Review: A Hundred Words for Snow at Trafalgar Studios

Journeys of exploration are revered in British culture. From Charles Darwin’s Beagle voyage to Ernest Shackleton’s polar expedition, stories of pioneering men are widely celebrated. I say men, because these are the stories we largely hear about – despite plenty of examples otherwise. In Britain, the heroic journey has usually been understood as white, colonial and, well, male.

Gemma Barnett as Rory in A Hundred Words for Snow. Photo courtesy of Nick Rutter (2019).

Gemma Barnett as Rory in A Hundred Words for Snow. Photo courtesy of Nick Rutter (2019).

A Hundred Words for Snow presents a different vision. The play details a young girl’s journey to fulfil her father’s dreams of visiting the North Pole, running away from home with his ashes, a backpack, and her mother’s credit card. Effortlessly funny and profoundly moving, A Hundred Words for Snow is not so much about polar expedition as it is about the girl’s own self-discovery, and I cannot recommend it highly enough.

A Hundred Words for Snow has one of those scripts that is almost annoying in how good it is. In Rory, Tatty Hennessy has created a character who is smart, courageous, and while a little understandably naïve, endearing in her determination, and charming in her refreshingly blunt humour. Writing children is no easy feat, but Tatty pulls off something special – capturing a child’s enthusiasm for the world as well as the all-too-real anxieties of growing up and grieving what is lost, while gaining much more in the bargain.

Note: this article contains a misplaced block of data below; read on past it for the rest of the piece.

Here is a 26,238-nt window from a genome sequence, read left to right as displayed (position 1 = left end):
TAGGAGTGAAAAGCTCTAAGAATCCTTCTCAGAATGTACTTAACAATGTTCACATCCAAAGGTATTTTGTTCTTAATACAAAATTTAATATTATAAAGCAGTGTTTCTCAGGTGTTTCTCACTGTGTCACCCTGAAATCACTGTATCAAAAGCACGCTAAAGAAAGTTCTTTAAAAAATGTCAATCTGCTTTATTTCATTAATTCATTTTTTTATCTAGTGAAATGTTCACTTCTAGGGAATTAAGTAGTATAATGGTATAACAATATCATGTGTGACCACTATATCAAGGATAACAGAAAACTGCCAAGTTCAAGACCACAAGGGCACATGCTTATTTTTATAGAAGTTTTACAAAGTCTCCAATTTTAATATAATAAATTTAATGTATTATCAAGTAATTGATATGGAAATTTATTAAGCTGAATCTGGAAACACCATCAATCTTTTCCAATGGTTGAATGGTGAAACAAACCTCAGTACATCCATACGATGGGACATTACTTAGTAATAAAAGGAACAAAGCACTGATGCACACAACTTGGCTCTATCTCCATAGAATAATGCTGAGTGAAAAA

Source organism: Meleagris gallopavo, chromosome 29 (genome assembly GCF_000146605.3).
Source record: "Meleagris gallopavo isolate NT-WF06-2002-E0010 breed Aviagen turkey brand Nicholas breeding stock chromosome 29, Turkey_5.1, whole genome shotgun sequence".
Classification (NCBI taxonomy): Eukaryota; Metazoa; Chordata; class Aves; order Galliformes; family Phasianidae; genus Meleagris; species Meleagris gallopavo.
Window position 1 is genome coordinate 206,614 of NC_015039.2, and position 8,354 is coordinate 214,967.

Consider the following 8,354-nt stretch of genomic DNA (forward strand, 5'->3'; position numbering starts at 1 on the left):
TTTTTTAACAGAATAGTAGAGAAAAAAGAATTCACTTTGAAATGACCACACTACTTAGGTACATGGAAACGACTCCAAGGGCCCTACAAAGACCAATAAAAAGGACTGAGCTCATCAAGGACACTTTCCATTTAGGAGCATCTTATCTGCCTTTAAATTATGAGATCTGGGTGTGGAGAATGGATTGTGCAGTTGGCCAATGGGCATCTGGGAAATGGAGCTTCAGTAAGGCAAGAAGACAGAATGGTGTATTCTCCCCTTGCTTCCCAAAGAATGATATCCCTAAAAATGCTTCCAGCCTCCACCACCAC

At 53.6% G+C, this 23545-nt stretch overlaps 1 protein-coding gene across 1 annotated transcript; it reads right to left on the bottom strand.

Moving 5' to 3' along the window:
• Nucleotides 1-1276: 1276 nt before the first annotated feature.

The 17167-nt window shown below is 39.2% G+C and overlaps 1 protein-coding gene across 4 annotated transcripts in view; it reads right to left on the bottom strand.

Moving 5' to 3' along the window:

Gemma Barnett as Rory in A Hundred Words for Snow. Photo courtesy of Nick Rutter (2019).

Gemma Barnett as Rory in A Hundred Words for Snow. Photo courtesy of Nick Rutter (2019).

Gemma Barnett is (if you’ll forgive the cliché) a revelation. A good script is nothing without a good actor to bring it home, and A Hundred Words for Snow is blessed with a sublime one. I was impressed not only with her comic timing but her perfectly observed and nuanced performance of a girl coming to terms with loss and her own burgeoning womanhood. This powerhouse performance does not come from nowhere, and director Lucy Jane Atkinson deserves credit for getting the best out of Barnett which, as it turns out, is an awful lot.

A Hundred Words for Snow is as near-perfect a show as they come. My only regret was its short running-time, as I could have easily spent another hour in Rory’s company learning about arctic explorers and their darkly hilarious escapades, or the writings of Amundsen, or the five different North Poles. Whether or nor the Inuits have a hundred words for snow, I am running out of words to tell you how brilliant this show is. Just go see it.

A Hundred Words for Snow is showing at Trafalgar Studios until Saturday 30 March. Tickets are available from the website.